The key to understanding these stressors is remembering that stress comes from demands exceeding resources. Uncertainty robs you of mental and emotional resources, and also adds demands from trying to figure out how to deal with the endless possibilities. Isolation robs you of potential resources. When you’re disconnected, you lack social support, advice, and assistance that can help you deal with demands. Overload is just that, you have more demands than you can handle.
These three stressors can interact and exacerbate each other. (I love that word, exacerbate, I don't know why, it's just fun.) Uncertainty can lead to mental overload as you try to plan for different scenarios; social isolation can magnify feelings of uncertainty and overload and increase mental and emotional fatigue. The three big stressors form kind of a tricky knot, with each strand and twist just making the knot that much worse.
So far, it might seem like I’m painting a pretty dark picture. As I went through the stressor trifecta, you might have pictured how these affect your own life. We all experience each of these stressors to various degrees. So that is a bit dark, but here’s the good news. Stress can be managed and understanding the causes of stress is half the battle. Once you recognize what’s driving your stress, you can start developing and deploying coping strategies that address the underlying causes. I’ll cover some of these coping strategies in the next few episodes, but here’s the bottom line. Once you identify the strands of uncertainty, isolation, and overload, you can start loosening the proverbial knot, one tug at a time.
Stress is a normal part of life, it can’t be avoided. But it CAN be managed. Now that you understand the core causes of stress, you can begin loosening the knot of stress, and that knot in your stomach. (I feel like I've taken the knot metaphor about as far as it can go.)
So, what can you do this week to identify the causes of stress in your life? Here are three ideas that might help.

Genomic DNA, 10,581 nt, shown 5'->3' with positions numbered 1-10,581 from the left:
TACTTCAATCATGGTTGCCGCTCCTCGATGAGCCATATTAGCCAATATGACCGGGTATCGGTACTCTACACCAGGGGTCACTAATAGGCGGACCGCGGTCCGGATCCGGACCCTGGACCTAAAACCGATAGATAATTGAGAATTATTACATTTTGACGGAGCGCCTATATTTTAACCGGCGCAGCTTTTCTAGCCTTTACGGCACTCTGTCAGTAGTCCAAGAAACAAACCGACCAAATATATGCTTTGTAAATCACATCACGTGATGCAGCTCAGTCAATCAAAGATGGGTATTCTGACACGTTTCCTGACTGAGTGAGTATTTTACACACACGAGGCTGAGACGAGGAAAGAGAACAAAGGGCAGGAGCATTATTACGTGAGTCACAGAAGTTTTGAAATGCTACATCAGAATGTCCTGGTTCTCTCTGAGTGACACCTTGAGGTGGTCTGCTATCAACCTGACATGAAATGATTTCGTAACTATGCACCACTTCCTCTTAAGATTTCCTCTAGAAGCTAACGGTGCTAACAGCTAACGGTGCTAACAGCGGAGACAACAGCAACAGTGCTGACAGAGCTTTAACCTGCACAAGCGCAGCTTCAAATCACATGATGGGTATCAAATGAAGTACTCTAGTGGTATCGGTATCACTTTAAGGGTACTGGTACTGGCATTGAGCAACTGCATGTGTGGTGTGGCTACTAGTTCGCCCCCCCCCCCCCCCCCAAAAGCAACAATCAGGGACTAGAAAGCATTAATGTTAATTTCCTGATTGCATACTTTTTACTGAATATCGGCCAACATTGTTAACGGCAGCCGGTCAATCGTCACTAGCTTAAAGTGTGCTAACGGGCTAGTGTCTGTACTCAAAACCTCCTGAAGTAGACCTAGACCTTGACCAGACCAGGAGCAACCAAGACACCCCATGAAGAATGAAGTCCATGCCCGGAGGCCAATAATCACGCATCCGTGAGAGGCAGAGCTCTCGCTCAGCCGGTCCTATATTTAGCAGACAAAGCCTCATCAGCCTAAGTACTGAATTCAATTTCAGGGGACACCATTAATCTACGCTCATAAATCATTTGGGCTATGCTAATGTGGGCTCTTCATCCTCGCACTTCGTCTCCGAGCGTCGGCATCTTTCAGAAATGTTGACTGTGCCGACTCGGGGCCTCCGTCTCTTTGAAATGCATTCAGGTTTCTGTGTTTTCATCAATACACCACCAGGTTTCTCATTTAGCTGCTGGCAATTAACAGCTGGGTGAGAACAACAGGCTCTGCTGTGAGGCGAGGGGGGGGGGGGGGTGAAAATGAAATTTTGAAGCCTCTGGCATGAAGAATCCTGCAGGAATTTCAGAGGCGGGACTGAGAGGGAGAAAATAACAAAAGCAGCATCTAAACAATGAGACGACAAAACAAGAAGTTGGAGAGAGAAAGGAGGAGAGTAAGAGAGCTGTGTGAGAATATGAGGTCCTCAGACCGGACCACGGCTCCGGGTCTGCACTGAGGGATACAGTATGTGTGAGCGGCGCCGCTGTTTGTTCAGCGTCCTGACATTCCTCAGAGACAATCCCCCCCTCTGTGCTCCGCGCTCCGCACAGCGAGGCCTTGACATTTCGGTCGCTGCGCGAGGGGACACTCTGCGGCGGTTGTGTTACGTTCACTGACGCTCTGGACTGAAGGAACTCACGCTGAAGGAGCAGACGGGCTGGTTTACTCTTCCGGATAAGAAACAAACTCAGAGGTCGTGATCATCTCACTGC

My three suggestions lay the groundwork for coping with your stress. Remember though, like Rome, stress isn’t conquered in a day. It will take some work. The goal of these activities is to get a better handle on the causes of your stress.
The first thing to do is to try stress reflection. Take 15 minutes each day to reflect on what’s causing you stress. Catalog any thoughts or worries that come to mind. Then try to categorize each one as being related to uncertainty, isolation, or overload. I think it’s important to write these down. Writing them down will help you develop your plan of attack for managing stress.
Do something similar with isolation. Start by making a list of the people in your life. Just brainstorm your family, friends, co-workers, neighbors, anybody that you interact with regularly (or should interact with regularly). Online connections count as well. Next to each person, classify the depth of your connection. You can use a scale, you know, 1 to 5, or just a descriptor such as superficial, close, deep, etc. This list will give you a starting point for improving your social connections to reduce isolation.
Finally, perform an uncertainty audit. Write down the areas of your life where you’re the most uncertain. It might be your professional life, your personal life, your finances, relationships, health … The list will be different for everybody. You don’t need to resolve the uncertainties yet, just reflect on and catalog them.
Our closing quote comes from psychologist William James, “The greatest weapon against stress is our ability to choose one thought over another.” As you go through the week, remember that you CAN choose to focus on positive, empowering thoughts rather than allowing negative, stress-inducing thoughts to dominate your mind. Remember, most things are beyond your control, but your thoughts ARE within your control. Reduce your stress by taking control of your thoughts. Don’t think “I can’t handle this” think “This is tough, but I’ve gotten through tough things before.”
Until next time, be well my friends.
I produce Live Well and Flourish because of my dedication to helping others live excellent lives. I don't accept sponsorships and I don't want your money. The only thing I want is to help you and others flourish. If you've received some value from this episode, please share it with someone that might also benefit from listening. The best way to do that is to direct them to livewellandflourish.com
Until next time.